Accentuate

This layout gives your resume a very organized and clean look, with subtle shading to feature the job applicant’s name.

Bold

As the name of the template imples, the large, striking font used for the header coupled with a sleek layout gives this design a unique appearance.

For more templates to choose from, visit our list of template designs.

Do’s and Don’ts for Your Resume

  • Do keep your resume brief and concise Hiring managers will want to scan your resume for only essential elements, so restrict your information to relevant skills and experiences. Typically, you should only need one page for your resume — the exception is resumes for more senior roles that require more work experience.
  • Do tailor your resume to the role Your goal should be to directly connect the job description and your skills and experience. Find the skill sets and responsibilities desired for the position you are applying for, and highlight those skills in your resume. Compare your resume with the job description and ask questions, like “Does my resume state that I have this particular skill?” or “Does the description in my resume match the qualifications the job posting requires?”
  • Do give your resume a thorough check Even a single typo can cost you credibility in the eyes of recruiters. Review your resume for correct spelling and grammar, and make sure your information is complete and accurate. Investing a little more time to proofread your document will avoid the possibility of mistakes getting through, and making yourself look careless and inefficient.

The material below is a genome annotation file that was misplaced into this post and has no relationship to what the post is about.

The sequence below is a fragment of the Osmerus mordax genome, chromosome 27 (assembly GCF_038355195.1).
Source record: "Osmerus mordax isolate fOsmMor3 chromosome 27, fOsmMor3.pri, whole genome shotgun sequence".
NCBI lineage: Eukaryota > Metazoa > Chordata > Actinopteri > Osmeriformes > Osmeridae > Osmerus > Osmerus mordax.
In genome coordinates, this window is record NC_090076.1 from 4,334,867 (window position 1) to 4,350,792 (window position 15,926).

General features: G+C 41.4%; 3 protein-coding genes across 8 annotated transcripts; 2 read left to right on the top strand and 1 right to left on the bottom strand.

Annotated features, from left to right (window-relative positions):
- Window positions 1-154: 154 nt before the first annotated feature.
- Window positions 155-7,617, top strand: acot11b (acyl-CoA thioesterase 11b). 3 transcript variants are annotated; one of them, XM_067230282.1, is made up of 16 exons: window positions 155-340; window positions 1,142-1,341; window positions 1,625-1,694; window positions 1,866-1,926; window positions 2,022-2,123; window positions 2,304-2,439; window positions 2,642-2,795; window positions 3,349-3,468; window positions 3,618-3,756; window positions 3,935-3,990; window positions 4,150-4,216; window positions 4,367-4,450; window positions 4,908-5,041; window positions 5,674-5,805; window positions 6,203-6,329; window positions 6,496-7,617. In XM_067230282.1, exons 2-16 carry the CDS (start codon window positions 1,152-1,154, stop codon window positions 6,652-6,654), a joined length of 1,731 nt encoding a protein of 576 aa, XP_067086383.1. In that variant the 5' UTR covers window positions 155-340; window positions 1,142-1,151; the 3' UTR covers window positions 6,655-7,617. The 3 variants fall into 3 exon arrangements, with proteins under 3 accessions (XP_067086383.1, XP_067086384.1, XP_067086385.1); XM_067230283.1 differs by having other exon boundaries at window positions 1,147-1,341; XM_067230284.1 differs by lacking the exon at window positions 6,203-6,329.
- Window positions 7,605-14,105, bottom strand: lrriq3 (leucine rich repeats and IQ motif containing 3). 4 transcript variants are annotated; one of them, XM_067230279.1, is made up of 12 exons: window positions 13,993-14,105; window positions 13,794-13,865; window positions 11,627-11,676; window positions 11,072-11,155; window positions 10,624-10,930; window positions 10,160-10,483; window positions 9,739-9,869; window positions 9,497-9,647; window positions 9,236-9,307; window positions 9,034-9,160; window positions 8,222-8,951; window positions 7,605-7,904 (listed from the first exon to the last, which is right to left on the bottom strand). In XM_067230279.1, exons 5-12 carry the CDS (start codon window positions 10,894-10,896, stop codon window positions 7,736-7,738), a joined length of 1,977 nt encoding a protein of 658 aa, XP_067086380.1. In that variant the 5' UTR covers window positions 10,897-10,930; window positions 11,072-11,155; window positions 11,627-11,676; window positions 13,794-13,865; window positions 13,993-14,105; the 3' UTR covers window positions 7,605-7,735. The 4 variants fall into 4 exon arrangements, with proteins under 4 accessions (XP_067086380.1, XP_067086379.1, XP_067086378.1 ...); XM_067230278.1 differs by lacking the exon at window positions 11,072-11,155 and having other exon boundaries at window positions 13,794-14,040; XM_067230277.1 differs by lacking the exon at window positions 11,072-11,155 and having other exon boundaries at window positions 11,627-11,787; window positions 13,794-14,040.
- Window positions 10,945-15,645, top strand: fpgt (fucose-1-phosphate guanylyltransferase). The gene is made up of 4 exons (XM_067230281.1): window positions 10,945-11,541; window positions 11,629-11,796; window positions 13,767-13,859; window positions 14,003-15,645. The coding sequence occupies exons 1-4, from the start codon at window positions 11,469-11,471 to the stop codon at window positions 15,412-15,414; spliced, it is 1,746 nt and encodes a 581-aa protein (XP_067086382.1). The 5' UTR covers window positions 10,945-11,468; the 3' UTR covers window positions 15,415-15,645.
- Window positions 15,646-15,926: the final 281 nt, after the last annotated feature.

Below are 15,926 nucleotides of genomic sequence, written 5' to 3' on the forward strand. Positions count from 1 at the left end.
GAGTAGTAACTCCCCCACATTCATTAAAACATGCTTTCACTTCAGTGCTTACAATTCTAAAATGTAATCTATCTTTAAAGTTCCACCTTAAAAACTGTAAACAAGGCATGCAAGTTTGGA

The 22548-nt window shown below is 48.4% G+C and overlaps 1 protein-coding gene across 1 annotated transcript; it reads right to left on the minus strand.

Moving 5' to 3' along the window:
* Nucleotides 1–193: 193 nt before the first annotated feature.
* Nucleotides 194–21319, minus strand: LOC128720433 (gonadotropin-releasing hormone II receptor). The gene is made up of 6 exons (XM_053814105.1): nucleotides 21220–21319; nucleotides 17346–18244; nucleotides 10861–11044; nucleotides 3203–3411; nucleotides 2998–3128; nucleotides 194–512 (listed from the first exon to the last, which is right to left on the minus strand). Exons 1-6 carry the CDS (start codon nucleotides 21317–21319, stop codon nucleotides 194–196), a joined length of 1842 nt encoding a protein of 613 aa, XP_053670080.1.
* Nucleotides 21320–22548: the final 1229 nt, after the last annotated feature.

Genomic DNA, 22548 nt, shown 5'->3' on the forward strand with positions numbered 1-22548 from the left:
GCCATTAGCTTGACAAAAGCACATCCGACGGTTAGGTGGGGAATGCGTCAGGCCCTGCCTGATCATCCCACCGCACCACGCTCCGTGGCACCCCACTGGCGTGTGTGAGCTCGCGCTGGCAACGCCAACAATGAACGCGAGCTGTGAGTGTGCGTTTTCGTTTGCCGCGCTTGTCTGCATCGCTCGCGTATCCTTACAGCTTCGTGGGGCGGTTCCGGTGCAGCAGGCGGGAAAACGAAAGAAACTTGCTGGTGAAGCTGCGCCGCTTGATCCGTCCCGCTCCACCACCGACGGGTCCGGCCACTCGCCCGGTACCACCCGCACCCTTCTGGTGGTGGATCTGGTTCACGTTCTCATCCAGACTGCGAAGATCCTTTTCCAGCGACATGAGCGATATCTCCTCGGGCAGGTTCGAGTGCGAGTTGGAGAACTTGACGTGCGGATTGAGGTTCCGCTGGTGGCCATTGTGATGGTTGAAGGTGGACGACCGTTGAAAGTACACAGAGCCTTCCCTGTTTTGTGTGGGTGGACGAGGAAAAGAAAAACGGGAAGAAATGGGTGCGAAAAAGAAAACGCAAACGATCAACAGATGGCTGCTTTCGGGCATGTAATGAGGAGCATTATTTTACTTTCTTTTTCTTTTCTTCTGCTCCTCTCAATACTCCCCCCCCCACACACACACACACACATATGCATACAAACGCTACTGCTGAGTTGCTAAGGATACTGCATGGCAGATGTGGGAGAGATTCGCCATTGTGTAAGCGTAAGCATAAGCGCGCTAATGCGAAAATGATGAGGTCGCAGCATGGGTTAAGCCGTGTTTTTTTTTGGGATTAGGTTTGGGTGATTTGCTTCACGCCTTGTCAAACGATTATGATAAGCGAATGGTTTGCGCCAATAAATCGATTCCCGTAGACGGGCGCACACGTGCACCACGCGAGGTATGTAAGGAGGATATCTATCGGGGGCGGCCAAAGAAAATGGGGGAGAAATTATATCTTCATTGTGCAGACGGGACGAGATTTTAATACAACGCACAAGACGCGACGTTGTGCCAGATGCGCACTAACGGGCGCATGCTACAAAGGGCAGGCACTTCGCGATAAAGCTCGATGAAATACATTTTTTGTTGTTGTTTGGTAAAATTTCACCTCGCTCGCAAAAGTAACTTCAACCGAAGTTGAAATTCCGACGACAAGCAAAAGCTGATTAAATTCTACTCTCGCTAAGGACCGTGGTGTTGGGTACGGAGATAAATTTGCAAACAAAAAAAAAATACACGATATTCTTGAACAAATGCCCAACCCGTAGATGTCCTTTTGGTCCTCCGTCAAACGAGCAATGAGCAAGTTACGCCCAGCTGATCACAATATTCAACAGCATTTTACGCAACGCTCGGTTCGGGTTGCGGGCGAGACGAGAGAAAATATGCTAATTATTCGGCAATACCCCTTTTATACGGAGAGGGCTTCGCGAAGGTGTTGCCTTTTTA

• Don’t use cliches While traits such as being a “hard worker” or “team player” are valued, hiring managers’ eyes are apt to glaze over when they read them in a resume. Instead of using cliches, find similar, industry-specific terms, or better yet, show how you embody these traits by giving examples of where you’ve put them to good use at work.
  • Don’t use fancy designs Deciphering weird fonts and different colors on a resume can be a nightmare for recruiters. Unless you’re applying for a designer job and need to demonstrate some visual acumen, it’s best to stick to a simple and straightforward layout for your resume.
  • Don’t mislead recruiters Make sure that you scan every word on your resume thoroughly to avoid any misrepresentation of facts. Overstating past job titles and experience, or stating proficiency with particular technical skills that you don’t possess, is asking for trouble, especially if employers catch you in a lie.